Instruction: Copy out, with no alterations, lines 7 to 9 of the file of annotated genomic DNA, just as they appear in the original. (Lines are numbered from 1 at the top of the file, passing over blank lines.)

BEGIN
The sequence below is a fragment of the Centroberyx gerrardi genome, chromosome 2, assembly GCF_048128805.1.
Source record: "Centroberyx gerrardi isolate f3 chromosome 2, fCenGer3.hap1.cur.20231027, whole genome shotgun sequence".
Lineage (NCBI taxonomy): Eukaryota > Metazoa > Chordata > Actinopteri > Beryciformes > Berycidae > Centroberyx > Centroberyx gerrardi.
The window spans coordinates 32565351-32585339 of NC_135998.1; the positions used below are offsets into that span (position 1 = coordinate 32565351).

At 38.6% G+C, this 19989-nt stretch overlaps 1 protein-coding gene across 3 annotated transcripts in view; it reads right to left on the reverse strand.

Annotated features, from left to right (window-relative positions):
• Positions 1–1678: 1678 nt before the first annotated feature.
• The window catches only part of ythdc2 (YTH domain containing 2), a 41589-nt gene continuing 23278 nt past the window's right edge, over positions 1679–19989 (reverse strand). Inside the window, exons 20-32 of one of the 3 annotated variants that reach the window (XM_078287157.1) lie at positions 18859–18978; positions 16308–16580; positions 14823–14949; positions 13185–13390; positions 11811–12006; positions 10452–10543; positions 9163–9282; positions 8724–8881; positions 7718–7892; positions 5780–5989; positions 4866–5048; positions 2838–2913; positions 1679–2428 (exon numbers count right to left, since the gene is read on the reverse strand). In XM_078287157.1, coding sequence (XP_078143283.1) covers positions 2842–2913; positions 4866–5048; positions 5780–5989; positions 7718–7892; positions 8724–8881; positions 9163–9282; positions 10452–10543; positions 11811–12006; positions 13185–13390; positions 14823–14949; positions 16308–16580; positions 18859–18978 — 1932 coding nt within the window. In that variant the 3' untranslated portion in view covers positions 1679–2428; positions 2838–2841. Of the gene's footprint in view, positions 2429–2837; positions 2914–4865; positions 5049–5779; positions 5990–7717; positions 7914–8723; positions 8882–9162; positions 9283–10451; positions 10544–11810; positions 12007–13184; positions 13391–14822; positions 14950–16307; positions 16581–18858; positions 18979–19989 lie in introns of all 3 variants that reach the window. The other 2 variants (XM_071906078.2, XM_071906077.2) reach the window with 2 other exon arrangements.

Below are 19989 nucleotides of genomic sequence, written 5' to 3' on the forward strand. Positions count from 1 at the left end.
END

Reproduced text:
• Positions 1–1678: 1678 nt before the first annotated feature.
• The window catches only part of ythdc2 (YTH domain containing 2), a 41589-nt gene continuing 23278 nt past the window's right edge, over positions 1679–19989 (reverse strand). Inside the window, exons 20-32 of one of the 3 annotated variants that reach the window (XM_078287157.1) lie at positions 18859–18978; positions 16308–16580; positions 14823–14949; positions 13185–13390; positions 11811–12006; positions 10452–10543; positions 9163–9282; positions 8724–8881; positions 7718–7892; positions 5780–5989; positions 4866–5048; positions 2838–2913; positions 1679–2428 (exon numbers count right to left, since the gene is read on the reverse strand). In XM_078287157.1, coding sequence (XP_078143283.1) covers positions 2842–2913; positions 4866–5048; positions 5780–5989; positions 7718–7892; positions 8724–8881; positions 9163–9282; positions 10452–10543; positions 11811–12006; positions 13185–13390; positions 14823–14949; positions 16308–16580; positions 18859–18978 — 1932 coding nt within the window. In that variant the 3' untranslated portion in view covers positions 1679–2428; positions 2838–2841. Of the gene's footprint in view, positions 2429–2837; positions 2914–4865; positions 5049–5779; positions 5990–7717; positions 7914–8723; positions 8882–9162; positions 9283–10451; positions 10544–11810; positions 12007–13184; positions 13391–14822; positions 14950–16307; positions 16581–18858; positions 18979–19989 lie in introns of all 3 variants that reach the window. The other 2 variants (XM_071906078.2, XM_071906077.2) reach the window with 2 other exon arrangements.

Below are 19989 nucleotides of genomic sequence, written 5' to 3' on the forward strand. Positions count from 1 at the left end.